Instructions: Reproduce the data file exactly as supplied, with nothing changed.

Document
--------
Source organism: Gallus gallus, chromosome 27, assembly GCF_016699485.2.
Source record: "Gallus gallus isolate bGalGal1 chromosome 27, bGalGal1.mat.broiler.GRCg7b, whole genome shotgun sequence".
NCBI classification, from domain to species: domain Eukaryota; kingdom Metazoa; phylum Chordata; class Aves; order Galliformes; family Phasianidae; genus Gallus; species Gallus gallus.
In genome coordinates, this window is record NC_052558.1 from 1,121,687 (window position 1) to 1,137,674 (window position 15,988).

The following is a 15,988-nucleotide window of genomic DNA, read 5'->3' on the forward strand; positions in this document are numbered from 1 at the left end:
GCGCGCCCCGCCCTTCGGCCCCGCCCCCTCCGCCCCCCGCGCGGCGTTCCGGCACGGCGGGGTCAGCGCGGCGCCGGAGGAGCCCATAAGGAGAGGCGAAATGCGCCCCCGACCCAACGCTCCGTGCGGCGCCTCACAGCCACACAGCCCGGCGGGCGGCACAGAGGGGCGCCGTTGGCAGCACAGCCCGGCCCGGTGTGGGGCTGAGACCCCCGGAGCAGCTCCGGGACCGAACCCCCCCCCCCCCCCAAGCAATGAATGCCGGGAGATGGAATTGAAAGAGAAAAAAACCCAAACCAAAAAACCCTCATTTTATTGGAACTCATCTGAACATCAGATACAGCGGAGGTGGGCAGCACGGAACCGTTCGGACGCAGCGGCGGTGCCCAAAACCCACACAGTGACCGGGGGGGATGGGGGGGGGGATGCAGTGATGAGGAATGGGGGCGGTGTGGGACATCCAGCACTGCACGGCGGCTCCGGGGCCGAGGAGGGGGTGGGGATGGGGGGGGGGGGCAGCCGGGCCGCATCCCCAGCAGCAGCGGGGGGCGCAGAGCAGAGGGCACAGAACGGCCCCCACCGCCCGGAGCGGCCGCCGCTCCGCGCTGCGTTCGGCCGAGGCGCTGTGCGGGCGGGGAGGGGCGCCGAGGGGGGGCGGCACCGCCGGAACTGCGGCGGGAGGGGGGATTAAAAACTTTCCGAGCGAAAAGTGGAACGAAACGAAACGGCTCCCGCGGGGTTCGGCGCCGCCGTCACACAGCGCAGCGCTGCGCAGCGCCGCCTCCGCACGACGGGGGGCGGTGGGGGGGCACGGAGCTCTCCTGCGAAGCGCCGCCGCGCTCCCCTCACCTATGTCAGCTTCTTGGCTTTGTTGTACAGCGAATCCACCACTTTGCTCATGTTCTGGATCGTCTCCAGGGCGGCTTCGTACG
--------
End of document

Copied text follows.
Source organism: Gallus gallus, chromosome 27, assembly GCF_016699485.2.
Source record: "Gallus gallus isolate bGalGal1 chromosome 27, bGalGal1.mat.broiler.GRCg7b, whole genome shotgun sequence".
NCBI classification, from domain to species: domain Eukaryota; kingdom Metazoa; phylum Chordata; class Aves; order Galliformes; family Phasianidae; genus Gallus; species Gallus gallus.
In genome coordinates, this window is record NC_052558.1 from 1,121,687 (window position 1) to 1,137,674 (window position 15,988).

The following is a 15,988-nucleotide window of genomic DNA, read 5'->3' on the forward strand; positions in this document are numbered from 1 at the left end:
GCGCGCCCCGCCCTTCGGCCCCGCCCCCTCCGCCCCCCGCGCGGCGTTCCGGCACGGCGGGGTCAGCGCGGCGCCGGAGGAGCCCATAAGGAGAGGCGAAATGCGCCCCCGACCCAACGCTCCGTGCGGCGCCTCACAGCCACACAGCCCGGCGGGCGGCACAGAGGGGCGCCGTTGGCAGCACAGCCCGGCCCGGTGTGGGGCTGAGACCCCCGGAGCAGCTCCGGGACCGAACCCCCCCCCCCCCCCAAGCAATGAATGCCGGGAGATGGAATTGAAAGAGAAAAAAACCCAAACCAAAAAACCCTCATTTTATTGGAACTCATCTGAACATCAGATACAGCGGAGGTGGGCAGCACGGAACCGTTCGGACGCAGCGGCGGTGCCCAAAACCCACACAGTGACCGGGGGGGATGGGGGGGGGGATGCAGTGATGAGGAATGGGGGCGGTGTGGGACATCCAGCACTGCACGGCGGCTCCGGGGCCGAGGAGGGGGTGGGGATGGGGGGGGGGGGCAGCCGGGCCGCATCCCCAGCAGCAGCGGGGGGCGCAGAGCAGAGGGCACAGAACGGCCCCCACCGCCCGGAGCGGCCGCCGCTCCGCGCTGCGTTCGGCCGAGGCGCTGTGCGGGCGGGGAGGGGCGCCGAGGGGGGGCGGCACCGCCGGAACTGCGGCGGGAGGGGGGATTAAAAACTTTCCGAGCGAAAAGTGGAACGAAACGAAACGGCTCCCGCGGGGTTCGGCGCCGCCGTCACACAGCGCAGCGCTGCGCAGCGCCGCCTCCGCACGACGGGGGGCGGTGGGGGGGCACGGAGCTCTCCTGCGAAGCGCCGCCGCGCTCCCCTCACCTATGTCAGCTTCTTGGCTTTGTTGTACAGCGAATCCACCACTTTGCTCATGTTCTGGATCGTCTCCAGGGCGGCTTCGTACG